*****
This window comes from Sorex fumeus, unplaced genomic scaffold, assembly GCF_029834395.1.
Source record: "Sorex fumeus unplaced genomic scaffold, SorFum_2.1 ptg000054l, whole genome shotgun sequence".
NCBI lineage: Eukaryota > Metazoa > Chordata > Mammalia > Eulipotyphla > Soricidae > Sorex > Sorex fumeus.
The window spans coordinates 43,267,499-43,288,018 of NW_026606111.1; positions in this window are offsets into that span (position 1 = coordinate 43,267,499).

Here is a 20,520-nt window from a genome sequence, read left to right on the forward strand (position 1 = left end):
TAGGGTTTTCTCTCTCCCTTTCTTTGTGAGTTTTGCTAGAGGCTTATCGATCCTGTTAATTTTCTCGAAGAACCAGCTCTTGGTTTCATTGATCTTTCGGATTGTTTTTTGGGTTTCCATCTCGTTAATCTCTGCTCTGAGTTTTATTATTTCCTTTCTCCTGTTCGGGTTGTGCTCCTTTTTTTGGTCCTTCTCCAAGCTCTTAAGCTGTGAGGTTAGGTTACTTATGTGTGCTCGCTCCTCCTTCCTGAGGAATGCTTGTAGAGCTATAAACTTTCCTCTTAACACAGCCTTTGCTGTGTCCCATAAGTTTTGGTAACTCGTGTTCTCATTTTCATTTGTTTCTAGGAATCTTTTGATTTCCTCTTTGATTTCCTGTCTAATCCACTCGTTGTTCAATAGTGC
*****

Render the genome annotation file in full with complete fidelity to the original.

This window comes from Sorex fumeus, unplaced genomic scaffold, assembly GCF_029834395.1.
Source record: "Sorex fumeus unplaced genomic scaffold, SorFum_2.1 ptg000054l, whole genome shotgun sequence".
NCBI lineage: Eukaryota > Metazoa > Chordata > Mammalia > Eulipotyphla > Soricidae > Sorex > Sorex fumeus.
The window spans coordinates 43,267,499-43,288,018 of NW_026606111.1; positions in this window are offsets into that span (position 1 = coordinate 43,267,499).

Here is a 20,520-nt window from a genome sequence, read left to right on the forward strand (position 1 = left end):
TAGGGTTTTCTCTCTCCCTTTCTTTGTGAGTTTTGCTAGAGGCTTATCGATCCTGTTAATTTTCTCGAAGAACCAGCTCTTGGTTTCATTGATCTTTCGGATTGTTTTTTGGGTTTCCATCTCGTTAATCTCTGCTCTGAGTTTTATTATTTCCTTTCTCCTGTTCGGGTTGTGCTCCTTTTTTTGGTCCTTCTCCAAGCTCTTAAGCTGTGAGGTTAGGTTACTTATGTGTGCTCGCTCCTCCTTCCTGAGGAATGCTTGTAGAGCTATAAACTTTCCTCTTAACACAGCCTTTGCTGTGTCCCATAAGTTTTGGTAACTCGTGTTCTCATTTTCATTTGTTTCTAGGAATCTTTTGATTTCCTCTTTGATTTCCTGTCTAATCCACTCGTTGTTCAATAGTGC